The idea of drifting doesn't seem to be difficult to grasp. It is pretty much just being able to get your car to drift sideways. There are many drifting techniques and styles that are used to get your car into a sideways position. Of course, the longer you are in a sideways position, the better, but it is really not as easy to execute as it may sound. There is alot more to drifting than meets the eye. When you manage to drift sideways, you are probably used to counter steering in order to straighten your car out. But ideally, you want to exaggerate your counter steer and actually over steer. These techniques will cause the car to turn into another drift. And, that is actually what the object of the sport is. You want to stay in a sideways drift for as much as the run as possible. This is why a lot of drifters choose the venue of mountains or Tohge, for the constant curves that are available. This allows for a continual drift one right after another. Any decent drifter should be able to go into four or five consecutive drifts without ever gaining traction throughout the slide.
Basically, there are a couple popular techniques to get your car to drift. One of the techniques invloves popping the clutch. Once you set your car into position with an on-coming turn, you want to disengage the clutch and down shift into 2nd gear. While this is happening, you want to peg your RPM's at about 4000 - 5000 (The number of RPM's depends on what type of vehicle you're in, but that's about where you want to be), and you want to start stearing away from the turn. Now, simultaneously engage or pop your clutch and stear hard away from the turn. This should get your back wheels spinning pretty good. The trick is to maintain your back wheels from gaining traction and at the same time staying in control by stearing the front wheels and playing with the accelerator and clutch. You might have to pop the clutch a couple times before the next turn.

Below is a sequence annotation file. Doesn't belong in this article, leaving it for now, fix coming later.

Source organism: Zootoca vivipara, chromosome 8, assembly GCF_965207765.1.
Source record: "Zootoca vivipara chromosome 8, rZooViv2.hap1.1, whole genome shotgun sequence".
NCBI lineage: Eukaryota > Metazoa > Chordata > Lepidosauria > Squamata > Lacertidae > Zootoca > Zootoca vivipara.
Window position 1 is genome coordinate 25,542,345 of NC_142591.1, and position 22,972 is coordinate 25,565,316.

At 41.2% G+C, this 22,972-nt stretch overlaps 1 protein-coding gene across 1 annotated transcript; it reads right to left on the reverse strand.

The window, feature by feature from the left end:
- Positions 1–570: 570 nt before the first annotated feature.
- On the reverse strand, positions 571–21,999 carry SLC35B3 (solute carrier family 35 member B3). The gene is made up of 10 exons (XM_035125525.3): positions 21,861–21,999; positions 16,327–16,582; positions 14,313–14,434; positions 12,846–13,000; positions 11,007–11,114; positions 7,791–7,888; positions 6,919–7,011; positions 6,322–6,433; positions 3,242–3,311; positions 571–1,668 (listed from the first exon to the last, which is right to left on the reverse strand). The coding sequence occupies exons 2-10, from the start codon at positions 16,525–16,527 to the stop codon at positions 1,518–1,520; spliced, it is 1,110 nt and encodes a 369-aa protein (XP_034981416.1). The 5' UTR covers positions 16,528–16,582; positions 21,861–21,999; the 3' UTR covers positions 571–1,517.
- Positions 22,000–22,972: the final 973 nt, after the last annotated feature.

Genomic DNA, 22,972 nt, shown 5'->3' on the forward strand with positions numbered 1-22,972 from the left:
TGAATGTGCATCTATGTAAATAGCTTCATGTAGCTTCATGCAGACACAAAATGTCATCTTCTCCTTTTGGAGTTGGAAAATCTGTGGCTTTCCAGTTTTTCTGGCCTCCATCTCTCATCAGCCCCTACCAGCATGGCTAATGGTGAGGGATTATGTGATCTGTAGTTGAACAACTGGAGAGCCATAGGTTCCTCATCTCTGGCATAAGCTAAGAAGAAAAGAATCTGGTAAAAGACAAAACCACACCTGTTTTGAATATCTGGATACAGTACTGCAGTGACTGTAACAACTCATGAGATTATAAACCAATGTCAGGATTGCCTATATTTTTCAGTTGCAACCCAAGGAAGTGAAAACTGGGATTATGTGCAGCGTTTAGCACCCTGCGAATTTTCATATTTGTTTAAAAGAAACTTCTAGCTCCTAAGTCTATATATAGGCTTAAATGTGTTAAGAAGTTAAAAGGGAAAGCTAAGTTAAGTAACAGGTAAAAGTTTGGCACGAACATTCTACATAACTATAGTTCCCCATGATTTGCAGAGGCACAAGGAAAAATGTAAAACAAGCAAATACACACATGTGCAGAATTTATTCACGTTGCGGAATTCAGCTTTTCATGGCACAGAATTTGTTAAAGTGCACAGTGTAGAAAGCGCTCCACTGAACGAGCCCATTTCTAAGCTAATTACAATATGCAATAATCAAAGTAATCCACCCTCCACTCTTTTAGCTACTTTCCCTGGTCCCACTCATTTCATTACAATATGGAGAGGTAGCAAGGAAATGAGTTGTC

The second technique to get you drifting is actually using the e-brake. Not as popular for the rear-wheel drive drifters, but a must for front-wheel drive cars. You want to set yourself in a good position for the upcoming turn, once you start turning, you pull the e-brake up causing loss of traction on the rear wheels. The feeling is a bit different than the RWD's and you slow down alot quicker, but it's about the only way for a FWD drifter. It is very difficult to maintain a smooth drift especially when there are multiple turns one right after another.
Click here for a list of Popular Drifting Techniques!
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